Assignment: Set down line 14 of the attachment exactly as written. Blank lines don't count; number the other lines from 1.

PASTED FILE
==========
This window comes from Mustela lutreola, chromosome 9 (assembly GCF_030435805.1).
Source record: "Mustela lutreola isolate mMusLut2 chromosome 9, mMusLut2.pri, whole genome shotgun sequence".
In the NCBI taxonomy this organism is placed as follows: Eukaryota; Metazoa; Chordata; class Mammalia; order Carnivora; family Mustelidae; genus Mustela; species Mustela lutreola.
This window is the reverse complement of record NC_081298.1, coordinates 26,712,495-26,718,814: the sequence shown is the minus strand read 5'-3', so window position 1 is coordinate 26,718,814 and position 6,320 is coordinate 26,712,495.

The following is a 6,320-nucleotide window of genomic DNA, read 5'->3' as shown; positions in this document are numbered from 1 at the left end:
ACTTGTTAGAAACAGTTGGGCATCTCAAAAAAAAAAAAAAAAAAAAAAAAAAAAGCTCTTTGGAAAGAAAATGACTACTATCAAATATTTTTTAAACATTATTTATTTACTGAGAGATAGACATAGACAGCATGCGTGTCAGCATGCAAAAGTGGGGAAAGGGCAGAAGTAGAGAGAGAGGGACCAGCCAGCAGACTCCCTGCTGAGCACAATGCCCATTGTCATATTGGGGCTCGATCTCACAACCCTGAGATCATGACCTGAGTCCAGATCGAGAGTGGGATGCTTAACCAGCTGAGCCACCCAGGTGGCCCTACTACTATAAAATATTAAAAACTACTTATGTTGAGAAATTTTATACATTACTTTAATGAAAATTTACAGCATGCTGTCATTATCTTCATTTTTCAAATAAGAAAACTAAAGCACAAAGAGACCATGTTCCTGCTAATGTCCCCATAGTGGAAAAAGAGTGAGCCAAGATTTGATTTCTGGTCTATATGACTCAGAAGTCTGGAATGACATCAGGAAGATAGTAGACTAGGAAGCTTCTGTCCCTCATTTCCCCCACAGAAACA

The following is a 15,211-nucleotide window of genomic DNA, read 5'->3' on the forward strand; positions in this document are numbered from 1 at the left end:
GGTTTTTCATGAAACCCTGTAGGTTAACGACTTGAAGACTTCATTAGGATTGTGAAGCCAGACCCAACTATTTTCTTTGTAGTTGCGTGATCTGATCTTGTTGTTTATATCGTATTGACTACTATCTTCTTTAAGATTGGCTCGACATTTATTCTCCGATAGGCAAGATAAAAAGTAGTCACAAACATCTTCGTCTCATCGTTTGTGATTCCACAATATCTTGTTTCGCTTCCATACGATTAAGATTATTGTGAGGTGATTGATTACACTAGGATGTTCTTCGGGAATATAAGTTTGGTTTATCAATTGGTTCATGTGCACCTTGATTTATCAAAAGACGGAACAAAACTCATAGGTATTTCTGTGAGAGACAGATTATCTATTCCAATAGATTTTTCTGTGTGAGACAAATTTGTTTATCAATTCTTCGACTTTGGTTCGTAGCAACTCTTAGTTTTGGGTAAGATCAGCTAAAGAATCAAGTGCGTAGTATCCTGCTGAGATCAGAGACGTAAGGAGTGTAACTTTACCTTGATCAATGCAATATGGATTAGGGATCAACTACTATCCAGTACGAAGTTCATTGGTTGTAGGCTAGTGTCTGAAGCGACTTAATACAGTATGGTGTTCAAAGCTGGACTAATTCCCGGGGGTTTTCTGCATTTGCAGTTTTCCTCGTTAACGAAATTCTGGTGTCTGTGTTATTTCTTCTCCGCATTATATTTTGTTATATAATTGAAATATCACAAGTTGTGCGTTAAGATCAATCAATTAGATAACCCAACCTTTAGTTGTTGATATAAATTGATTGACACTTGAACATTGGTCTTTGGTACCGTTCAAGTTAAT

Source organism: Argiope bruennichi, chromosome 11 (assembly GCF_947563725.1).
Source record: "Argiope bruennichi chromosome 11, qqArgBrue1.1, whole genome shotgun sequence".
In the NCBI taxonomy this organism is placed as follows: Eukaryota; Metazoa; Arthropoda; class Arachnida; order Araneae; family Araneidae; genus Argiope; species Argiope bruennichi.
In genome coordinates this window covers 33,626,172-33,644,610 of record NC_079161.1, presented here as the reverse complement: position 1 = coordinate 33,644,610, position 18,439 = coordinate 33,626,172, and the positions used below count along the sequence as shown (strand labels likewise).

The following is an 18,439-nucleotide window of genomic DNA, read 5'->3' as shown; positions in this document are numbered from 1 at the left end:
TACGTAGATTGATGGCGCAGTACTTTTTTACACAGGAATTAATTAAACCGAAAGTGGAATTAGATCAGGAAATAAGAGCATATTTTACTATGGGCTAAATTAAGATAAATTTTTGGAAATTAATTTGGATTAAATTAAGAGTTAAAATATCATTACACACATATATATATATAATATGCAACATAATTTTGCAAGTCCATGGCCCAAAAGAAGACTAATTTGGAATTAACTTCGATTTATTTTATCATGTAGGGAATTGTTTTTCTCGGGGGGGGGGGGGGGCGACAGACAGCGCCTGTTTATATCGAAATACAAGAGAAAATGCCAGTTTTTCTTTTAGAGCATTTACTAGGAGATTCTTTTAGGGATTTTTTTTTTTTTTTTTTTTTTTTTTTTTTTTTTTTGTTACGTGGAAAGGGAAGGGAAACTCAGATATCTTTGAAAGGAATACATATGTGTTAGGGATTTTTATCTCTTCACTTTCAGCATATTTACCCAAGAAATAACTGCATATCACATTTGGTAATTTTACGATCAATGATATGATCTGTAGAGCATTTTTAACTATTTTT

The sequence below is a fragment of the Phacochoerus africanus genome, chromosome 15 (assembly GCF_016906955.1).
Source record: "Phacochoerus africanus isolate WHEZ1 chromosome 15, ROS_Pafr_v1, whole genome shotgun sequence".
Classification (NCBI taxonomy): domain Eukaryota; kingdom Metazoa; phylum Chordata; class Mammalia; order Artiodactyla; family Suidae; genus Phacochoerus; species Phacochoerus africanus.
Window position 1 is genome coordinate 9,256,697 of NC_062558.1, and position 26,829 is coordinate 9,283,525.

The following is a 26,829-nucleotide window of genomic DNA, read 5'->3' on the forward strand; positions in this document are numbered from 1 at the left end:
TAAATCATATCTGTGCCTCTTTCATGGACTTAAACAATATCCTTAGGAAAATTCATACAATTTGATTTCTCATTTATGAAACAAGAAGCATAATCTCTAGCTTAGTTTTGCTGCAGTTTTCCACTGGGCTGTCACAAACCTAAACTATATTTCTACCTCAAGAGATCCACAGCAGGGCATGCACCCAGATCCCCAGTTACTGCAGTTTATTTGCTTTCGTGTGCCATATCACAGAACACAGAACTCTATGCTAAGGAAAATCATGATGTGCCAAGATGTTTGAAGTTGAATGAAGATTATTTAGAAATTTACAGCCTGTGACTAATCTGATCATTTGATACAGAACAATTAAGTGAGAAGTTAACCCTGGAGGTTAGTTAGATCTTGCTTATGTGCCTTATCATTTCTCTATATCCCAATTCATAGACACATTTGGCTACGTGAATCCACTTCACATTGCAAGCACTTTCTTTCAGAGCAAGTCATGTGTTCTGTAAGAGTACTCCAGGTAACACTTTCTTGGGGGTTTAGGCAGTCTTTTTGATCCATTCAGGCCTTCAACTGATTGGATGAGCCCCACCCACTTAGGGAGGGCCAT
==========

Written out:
TACGTAGATTGATGGCGCAGTACTTTTTTACACAGGAATTAATTAAACCGAAAGTGGAATTAGATCAGGAAATAAGAGCATATTTTACTATGGGCTAAATTAAGATAAATTTTTGGAAATTAATTTGGATTAAATTAAGAGTTAAAATATCATTACACACATATATATATATAATATGCAACATAATTTTGCAAGTCCATGGCCCAAAAGAAGACTAATTTGGAATTAACTTCGATTTATTTTATCATGTAGGGAATTGTTTTTCTCGGGGGGGGGGGGGGGCGACAGACAGCGCCTGTTTATATCGAAATACAAGAGAAAATGCCAGTTTTTCTTTTAGAGCATTTACTAGGAGATTCTTTTAGGGATTTTTTTTTTTTTTTTTTTTTTTTTTTTTTTTTTTTGTTACGTGGAAAGGGAAGGGAAACTCAGATATCTTTGAAAGGAATACATATGTGTTAGGGATTTTTATCTCTTCACTTTCAGCATATTTACCCAAGAAATAACTGCATATCACATTTGGTAATTTTACGATCAATGATATGATCTGTAGAGCATTTTTAACTATTTTT